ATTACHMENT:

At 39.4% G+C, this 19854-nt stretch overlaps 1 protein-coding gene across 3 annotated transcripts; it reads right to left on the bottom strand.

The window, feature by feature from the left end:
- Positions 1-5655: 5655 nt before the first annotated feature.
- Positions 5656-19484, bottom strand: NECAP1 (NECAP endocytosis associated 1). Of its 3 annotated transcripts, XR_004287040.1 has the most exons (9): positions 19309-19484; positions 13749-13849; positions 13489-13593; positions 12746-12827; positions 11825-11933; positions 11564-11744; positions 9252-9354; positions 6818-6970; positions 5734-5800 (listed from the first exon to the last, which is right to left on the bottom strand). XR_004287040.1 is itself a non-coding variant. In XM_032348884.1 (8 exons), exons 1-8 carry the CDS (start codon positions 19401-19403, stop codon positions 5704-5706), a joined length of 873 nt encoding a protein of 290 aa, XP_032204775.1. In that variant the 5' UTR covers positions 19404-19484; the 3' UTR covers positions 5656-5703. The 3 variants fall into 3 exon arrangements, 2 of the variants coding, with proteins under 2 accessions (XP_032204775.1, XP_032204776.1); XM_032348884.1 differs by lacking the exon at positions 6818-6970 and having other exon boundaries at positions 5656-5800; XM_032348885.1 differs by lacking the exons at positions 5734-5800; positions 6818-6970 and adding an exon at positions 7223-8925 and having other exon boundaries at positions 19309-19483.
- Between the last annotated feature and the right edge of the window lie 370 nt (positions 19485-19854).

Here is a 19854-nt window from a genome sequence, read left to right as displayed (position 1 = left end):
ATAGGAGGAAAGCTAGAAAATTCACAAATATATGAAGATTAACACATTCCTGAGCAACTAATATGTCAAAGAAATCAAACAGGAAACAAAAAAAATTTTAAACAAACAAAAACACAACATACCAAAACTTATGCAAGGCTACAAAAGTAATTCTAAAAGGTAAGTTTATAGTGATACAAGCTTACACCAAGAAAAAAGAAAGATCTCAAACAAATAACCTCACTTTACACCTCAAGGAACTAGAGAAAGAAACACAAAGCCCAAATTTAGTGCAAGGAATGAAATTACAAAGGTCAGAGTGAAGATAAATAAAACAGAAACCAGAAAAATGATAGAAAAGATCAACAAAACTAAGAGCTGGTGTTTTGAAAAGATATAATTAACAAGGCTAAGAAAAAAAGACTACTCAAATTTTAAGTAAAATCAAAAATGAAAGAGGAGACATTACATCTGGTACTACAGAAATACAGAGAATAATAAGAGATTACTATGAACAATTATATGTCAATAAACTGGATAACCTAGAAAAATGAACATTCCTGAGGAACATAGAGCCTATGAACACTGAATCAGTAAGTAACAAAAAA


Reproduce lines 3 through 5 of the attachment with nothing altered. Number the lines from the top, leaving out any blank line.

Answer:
- Positions 1-5655: 5655 nt before the first annotated feature.
- Positions 5656-19484, bottom strand: NECAP1 (NECAP endocytosis associated 1). Of its 3 annotated transcripts, XR_004287040.1 has the most exons (9): positions 19309-19484; positions 13749-13849; positions 13489-13593; positions 12746-12827; positions 11825-11933; positions 11564-11744; positions 9252-9354; positions 6818-6970; positions 5734-5800 (listed from the first exon to the last, which is right to left on the bottom strand). XR_004287040.1 is itself a non-coding variant. In XM_032348884.1 (8 exons), exons 1-8 carry the CDS (start codon positions 19401-19403, stop codon positions 5704-5706), a joined length of 873 nt encoding a protein of 290 aa, XP_032204775.1. In that variant the 5' UTR covers positions 19404-19484; the 3' UTR covers positions 5656-5703. The 3 variants fall into 3 exon arrangements, 2 of the variants coding, with proteins under 2 accessions (XP_032204775.1, XP_032204776.1); XM_032348884.1 differs by lacking the exon at positions 6818-6970 and having other exon boundaries at positions 5656-5800; XM_032348885.1 differs by lacking the exons at positions 5734-5800; positions 6818-6970 and adding an exon at positions 7223-8925 and having other exon boundaries at positions 19309-19483.
- Between the last annotated feature and the right edge of the window lie 370 nt (positions 19485-19854).